This week’s prompt allowed me to discover an intriguing business concept as well as its leader – Samasource, founded and led by Leila Janah. Samasource works as a go-between for a company that needs some sort of technological work and a woman, youth, or refugee living in poverty. Essentially, Samasource intends to end poverty by providing the underprivileged with jobs, and therefore, an income. Well, duh, you might think – not exactly a novel concept when you get right down to it. Yet Samasource has found a clever and productive way to go about its mission.
Samasource was founded in 2008 by Janah, an ’05 graduate of Harvard University and prior consultant to the World Bank, as her response to her field work across Africa and a passion for social change. Put in her own words from an interview with FastCompany, “The best way to end poverty is to simply give people work, which isn’t considered ‘sexy’ among donors who want to fund a preschool or cure a disease”. The article goes on to explain how Janah views her organization as a “marriage between Silicon Valley technology and poor people”, creating the interest and attraction for interested clients of Samasource.
These interested clients are seeking some sort of computer-based work, whether it is design of websites or projects, data enrichment, or transcription of text, audio, or video. Simply put, Samasource promises to assist in whatever kind of technological assistance you might need. Your project is sent through a revolutionary technology platform dubbed the SamaHub, which breaks down your project into a series of smaller tasks called “microwork”, a term created by Janah herself. From there, each task is sent to a “Service Partner”, which is a nonprofit organization, grassroots business, or educational institution that is based on working with people living in poverty. As a BGS student, this made me nervous. After all, that has so much potential to go so very wrong! How do you know that the Service Partner is going to enforce proper results? Or that they will pay their employees fairly?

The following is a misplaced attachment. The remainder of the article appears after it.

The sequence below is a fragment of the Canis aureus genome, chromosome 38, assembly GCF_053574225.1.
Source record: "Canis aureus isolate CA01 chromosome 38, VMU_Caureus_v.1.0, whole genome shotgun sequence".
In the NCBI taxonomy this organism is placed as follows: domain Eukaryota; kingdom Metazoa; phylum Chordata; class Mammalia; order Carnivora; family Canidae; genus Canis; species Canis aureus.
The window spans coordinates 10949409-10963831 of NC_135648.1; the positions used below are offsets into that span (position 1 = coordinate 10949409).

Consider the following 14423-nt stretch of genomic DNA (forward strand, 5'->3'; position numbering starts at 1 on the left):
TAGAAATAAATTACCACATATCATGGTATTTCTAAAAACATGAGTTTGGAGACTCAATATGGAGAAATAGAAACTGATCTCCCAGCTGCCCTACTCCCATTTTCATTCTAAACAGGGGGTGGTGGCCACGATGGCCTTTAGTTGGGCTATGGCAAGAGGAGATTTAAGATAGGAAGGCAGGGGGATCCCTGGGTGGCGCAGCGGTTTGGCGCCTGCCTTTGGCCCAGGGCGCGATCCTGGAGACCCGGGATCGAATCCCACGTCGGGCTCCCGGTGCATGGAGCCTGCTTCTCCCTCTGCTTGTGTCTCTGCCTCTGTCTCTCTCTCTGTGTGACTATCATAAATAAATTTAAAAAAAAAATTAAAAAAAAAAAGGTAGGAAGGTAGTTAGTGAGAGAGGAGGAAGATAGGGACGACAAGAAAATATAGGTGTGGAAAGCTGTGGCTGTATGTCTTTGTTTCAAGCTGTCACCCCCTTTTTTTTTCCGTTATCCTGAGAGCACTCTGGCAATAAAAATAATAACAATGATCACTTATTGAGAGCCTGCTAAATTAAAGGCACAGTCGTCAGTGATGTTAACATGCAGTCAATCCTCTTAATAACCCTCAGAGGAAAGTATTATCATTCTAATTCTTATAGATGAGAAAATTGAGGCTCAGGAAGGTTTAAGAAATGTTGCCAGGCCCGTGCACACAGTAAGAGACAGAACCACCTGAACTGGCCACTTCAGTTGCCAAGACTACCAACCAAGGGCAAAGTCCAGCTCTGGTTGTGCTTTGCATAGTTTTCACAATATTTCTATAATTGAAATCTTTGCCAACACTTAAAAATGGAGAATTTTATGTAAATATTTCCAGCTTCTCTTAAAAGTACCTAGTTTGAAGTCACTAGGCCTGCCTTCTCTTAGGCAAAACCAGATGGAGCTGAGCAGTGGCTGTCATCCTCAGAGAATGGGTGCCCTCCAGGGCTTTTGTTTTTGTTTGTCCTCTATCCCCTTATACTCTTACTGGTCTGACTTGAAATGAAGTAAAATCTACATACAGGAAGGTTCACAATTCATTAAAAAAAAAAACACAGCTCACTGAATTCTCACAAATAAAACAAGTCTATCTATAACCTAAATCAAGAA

Fear not. Samasource’s social mission holds each Service Partner to a tough range of criterion, including (but not limited to) paying workers a fair living wage (as defined by the Fair Wage Guide for each country that they operate within), “substantial investments” in worker training and development, and regularly conducting impact surveys and studies. From there, the completed microwork returns to Samasource, where a team of quality control employees carefully review the work, before compiling the work and sending the completed project.
Is it charity? Janah replies with an emphatic no. “I really don’t like charity. I think charity does a disservice to the people that it tries to help… People want to earn their own money and make their own decisions about how they spend it and I think the biggest tragedy in the development world, the development community is that we’ve often dictated to poor people what they should or should not do and I think it’s belittling.” (Taken from an interview with VOA News last December.) She even explains that Samasource’s work helps to end the problem of violence against women, as much of the violence against women (as Janah explains) stems from their inability to earn an independent income. When they can earn a living, they “start getting respected for their brains instead of their bodies”.